Nearly everyone who comes to Paris goes to Versailles, but unless you live here (or nearby) Les Halles, or the markets of Versailles, just a few blocks from the Chateau, are a hidden treasure. First I went to see the organic (bio) markets by the church St. Louis, but the market was tiny, with literally less than ten stands in front of the church.

Les Halles the big market, is open from Tuesday through Saturday from 7am- 7:30pm and on Sunday from 7am-2pm, the covered square and open center square attract locals more than tourists. With easy parking underneath the square, many bus stops within a block or two, and an easy walk four blocks from the chateau, make this a worthwhile stop if you are going to Versailles.

The permanent stands are all in the covered buildings surrounding the open area and feature several cheese shops,

vegetable and fruits vendors,

all kinds of poultry, raw and cooked,

seafood and fish stands,

prepared foods if you don’t want to cook,

prepared skewers for your BBQ,

prepared roasts for your oven,

and mountains of shellfish.

If you want dessert, there is of course sweets and patisseries galore.

All around the outside of the covered stands are cute cafés with outdoor terraces if you want to be served your meal and just window shop the vendors 🙂

1776 was a a big year in the US, and the same year Cour du Commerce was built in Paris. Yes, while the US was literally being born, this street was already home to the Procope restaurant, which was established 90 years earlier in 1686 and frequented by people like Voltaire and Robespierre. You can eat there for a very reasonable 29€ menu of classic dishes like escargots and duck breast, or chose one of the other newer places in the passageway.

Today the street has some new additions like this marvelous shop, Première Pression Provence, which specializes in olive oils from Provence used in everything from cooking oils to soaps and lotions.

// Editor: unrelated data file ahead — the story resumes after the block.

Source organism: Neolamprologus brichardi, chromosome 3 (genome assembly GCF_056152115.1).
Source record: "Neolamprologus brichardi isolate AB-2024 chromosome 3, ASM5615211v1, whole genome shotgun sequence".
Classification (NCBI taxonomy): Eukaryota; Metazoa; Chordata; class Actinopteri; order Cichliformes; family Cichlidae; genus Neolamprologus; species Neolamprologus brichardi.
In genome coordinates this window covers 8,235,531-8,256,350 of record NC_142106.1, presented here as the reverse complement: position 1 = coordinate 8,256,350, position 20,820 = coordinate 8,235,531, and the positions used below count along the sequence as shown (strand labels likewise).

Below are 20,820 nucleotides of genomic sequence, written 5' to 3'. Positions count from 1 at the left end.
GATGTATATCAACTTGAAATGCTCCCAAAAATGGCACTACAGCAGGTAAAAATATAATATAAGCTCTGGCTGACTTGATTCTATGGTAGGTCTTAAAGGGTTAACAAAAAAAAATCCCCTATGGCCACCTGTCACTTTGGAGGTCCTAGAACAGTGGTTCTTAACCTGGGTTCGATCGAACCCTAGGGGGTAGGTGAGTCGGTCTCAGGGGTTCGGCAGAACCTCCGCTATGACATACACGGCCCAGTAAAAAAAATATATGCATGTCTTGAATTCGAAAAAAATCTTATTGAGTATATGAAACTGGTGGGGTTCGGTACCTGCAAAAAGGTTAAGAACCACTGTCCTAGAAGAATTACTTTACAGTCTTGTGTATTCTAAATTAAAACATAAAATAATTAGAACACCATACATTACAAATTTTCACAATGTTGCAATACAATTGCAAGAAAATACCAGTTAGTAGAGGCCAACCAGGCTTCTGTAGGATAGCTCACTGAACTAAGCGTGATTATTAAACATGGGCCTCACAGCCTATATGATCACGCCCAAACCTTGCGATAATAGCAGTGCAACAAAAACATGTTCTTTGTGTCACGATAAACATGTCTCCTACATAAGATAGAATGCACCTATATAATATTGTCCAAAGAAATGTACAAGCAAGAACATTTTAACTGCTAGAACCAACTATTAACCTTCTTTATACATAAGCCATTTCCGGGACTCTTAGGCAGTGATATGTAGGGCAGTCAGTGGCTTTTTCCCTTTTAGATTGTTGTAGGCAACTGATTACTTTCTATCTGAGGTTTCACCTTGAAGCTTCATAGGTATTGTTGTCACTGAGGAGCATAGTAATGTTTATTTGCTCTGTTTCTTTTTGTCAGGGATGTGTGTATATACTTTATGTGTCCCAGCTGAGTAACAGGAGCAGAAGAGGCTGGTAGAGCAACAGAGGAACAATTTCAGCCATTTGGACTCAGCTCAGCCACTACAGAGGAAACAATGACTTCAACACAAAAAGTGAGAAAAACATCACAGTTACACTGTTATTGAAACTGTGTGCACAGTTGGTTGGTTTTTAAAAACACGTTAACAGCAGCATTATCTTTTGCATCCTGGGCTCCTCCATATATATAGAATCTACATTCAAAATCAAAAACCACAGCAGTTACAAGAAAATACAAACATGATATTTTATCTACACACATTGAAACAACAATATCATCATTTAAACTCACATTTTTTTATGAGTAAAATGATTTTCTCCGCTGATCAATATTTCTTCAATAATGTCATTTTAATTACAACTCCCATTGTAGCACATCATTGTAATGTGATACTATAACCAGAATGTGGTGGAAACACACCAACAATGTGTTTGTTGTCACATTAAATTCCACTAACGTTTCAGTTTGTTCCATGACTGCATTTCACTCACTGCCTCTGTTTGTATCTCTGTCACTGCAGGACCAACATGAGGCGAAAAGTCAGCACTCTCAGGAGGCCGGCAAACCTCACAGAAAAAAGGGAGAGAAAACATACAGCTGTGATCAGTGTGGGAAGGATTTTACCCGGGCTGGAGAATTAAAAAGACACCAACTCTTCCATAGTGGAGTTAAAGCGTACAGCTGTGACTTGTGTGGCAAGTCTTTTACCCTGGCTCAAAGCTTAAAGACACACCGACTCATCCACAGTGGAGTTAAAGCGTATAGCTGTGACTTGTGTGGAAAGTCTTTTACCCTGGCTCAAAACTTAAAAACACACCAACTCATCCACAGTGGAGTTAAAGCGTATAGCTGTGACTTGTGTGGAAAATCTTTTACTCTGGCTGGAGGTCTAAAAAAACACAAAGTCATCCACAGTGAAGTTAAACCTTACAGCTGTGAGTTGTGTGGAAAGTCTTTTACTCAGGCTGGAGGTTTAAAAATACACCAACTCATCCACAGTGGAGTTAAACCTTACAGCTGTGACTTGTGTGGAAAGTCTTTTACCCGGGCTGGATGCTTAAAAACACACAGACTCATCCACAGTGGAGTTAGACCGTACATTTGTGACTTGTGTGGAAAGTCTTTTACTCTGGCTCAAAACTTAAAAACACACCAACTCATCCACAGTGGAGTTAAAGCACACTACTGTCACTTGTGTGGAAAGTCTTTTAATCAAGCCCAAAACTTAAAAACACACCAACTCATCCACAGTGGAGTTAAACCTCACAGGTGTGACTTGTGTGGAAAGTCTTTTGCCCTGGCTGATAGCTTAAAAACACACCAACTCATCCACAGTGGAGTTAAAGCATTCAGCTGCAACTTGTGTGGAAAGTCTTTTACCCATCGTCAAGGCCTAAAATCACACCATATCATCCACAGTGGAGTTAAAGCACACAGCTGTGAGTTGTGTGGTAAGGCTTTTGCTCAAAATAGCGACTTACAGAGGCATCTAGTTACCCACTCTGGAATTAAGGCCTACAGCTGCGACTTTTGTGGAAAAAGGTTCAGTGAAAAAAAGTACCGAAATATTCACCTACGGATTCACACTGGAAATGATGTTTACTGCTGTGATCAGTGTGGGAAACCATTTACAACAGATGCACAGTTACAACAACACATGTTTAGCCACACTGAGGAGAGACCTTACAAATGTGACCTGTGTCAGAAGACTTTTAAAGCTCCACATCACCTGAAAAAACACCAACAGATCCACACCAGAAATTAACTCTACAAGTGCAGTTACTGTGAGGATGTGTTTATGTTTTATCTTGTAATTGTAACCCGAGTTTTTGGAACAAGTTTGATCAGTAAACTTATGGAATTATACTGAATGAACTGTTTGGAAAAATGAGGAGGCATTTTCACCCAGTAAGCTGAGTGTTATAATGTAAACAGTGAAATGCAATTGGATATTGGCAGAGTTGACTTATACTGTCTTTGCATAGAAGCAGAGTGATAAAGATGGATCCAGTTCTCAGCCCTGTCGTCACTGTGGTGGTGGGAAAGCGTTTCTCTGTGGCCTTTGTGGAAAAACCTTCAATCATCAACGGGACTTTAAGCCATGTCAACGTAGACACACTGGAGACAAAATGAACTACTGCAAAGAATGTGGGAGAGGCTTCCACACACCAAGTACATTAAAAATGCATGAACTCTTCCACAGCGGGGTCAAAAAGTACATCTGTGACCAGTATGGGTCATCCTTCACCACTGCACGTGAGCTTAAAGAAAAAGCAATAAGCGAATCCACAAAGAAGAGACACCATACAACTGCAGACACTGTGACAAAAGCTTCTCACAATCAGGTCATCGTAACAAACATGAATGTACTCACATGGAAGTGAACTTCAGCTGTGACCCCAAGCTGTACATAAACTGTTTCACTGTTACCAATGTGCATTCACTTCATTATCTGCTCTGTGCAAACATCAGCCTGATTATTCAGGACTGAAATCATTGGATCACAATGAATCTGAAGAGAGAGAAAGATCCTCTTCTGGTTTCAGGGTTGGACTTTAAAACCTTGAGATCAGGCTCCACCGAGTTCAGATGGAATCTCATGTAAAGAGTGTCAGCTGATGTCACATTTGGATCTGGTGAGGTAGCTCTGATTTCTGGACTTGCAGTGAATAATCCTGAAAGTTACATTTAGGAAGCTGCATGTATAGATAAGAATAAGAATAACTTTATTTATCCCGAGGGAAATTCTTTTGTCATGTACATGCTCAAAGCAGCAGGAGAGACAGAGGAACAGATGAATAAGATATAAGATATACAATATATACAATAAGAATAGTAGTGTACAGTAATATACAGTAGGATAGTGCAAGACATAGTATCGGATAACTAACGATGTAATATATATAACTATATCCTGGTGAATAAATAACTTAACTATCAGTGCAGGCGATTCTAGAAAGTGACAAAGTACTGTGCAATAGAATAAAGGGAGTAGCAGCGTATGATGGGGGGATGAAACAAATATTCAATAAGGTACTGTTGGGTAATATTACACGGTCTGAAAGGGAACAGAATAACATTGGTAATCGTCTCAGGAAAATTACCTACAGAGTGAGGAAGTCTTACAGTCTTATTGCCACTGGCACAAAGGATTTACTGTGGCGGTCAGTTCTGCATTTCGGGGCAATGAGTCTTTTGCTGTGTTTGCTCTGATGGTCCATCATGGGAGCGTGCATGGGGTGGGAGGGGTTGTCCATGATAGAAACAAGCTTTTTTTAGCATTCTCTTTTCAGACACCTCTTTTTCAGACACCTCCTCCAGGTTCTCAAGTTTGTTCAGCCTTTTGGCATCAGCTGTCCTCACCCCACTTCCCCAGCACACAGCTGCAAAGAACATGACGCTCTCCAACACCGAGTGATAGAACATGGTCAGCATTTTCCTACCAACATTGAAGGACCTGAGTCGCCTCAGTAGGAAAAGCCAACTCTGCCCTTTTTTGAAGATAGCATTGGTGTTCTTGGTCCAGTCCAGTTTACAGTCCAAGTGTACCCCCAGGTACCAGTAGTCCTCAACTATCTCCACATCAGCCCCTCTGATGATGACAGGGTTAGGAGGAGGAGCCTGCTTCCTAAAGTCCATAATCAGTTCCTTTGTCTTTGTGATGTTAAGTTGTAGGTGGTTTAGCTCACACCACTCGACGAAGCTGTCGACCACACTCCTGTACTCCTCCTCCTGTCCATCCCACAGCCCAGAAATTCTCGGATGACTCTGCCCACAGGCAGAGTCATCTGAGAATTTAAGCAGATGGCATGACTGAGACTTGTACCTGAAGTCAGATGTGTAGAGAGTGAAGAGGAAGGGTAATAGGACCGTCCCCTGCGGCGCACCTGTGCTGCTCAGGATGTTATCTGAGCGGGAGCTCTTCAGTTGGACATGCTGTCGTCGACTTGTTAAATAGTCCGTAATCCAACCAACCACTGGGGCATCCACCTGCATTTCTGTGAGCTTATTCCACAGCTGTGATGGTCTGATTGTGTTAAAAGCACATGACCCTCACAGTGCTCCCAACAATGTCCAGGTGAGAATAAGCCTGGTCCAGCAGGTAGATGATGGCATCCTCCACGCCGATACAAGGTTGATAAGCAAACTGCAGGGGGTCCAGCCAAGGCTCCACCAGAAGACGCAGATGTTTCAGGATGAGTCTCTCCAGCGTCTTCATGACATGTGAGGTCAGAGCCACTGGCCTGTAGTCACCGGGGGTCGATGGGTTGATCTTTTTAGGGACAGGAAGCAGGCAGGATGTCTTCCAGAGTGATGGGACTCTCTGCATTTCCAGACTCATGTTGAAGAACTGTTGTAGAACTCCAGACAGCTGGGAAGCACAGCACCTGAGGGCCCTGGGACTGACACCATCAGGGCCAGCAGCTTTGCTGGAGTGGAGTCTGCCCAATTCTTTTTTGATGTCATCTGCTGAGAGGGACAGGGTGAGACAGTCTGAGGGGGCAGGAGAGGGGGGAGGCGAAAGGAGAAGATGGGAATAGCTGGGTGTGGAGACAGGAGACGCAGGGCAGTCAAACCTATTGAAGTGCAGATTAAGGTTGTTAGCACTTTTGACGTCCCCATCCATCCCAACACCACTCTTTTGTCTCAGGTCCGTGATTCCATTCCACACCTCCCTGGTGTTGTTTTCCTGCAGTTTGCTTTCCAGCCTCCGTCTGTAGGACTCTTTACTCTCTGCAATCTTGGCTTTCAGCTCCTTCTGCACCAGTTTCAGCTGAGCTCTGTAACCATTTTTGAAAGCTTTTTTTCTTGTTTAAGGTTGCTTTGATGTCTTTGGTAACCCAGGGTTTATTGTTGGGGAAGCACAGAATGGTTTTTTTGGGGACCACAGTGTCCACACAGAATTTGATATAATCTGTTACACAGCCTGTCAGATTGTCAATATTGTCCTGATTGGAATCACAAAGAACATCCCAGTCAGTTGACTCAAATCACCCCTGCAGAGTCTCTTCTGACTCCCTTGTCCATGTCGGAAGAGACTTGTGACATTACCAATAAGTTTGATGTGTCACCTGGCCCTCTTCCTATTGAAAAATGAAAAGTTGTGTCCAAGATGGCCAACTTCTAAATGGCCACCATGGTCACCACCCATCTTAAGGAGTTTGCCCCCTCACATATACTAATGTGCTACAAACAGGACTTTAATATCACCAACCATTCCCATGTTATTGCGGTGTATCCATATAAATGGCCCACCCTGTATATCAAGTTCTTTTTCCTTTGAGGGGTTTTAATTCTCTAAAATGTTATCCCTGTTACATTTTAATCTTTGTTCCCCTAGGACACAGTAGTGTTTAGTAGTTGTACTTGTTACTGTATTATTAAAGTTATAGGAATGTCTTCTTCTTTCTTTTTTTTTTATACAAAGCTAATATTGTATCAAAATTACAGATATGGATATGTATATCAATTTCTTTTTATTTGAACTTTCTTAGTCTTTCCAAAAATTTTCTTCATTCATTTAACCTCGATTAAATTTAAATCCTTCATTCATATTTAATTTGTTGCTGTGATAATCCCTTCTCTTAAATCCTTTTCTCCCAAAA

Next door is the hip spot Un Dimanche à Paris where brunch will set you back 38-54 € ($45-70 USD) for things like omelets or Scottish salmon. Of course you can also just buy something at their tea salon or chocolate shop to take home like the woman in the picture.

If I want to buy overpriced gourmet goods, I would rather do it in the Grand Épicerie, which recently remodeled and installed all kinds of high tech gadgets like these so you can scan your groceries and have your bill ready at the cash registers!

Where else could you find peanut butter for 15.40€ ($20 USD) next to Marshmallow Fluff for 4.30€ ($7 USD)?

I must admit I loved perusing their wine selection no matter how much more they were than the same wines from my local Nicolas.

They say the best things in life are free, like this tiny park, the Square du Vert Galant

which must be the cutest park in the middle of the city,

rivaled only by the one next to Notre Dame, the Square Jean XXIII, especially when viewed through cherry blossoms 🙂

 

The food trucks that have become ubiquitous around Los Angeles are rare sights here, but the concept of pop up restaurants is gaining in popularity. Le Comptoir du Marché is only open until January 5th, but the permanent restaurants, Le Comptoir du Relais and its little cousin L’Avant Comptoir will continue to serve tapas, burgers, and full plates, all year.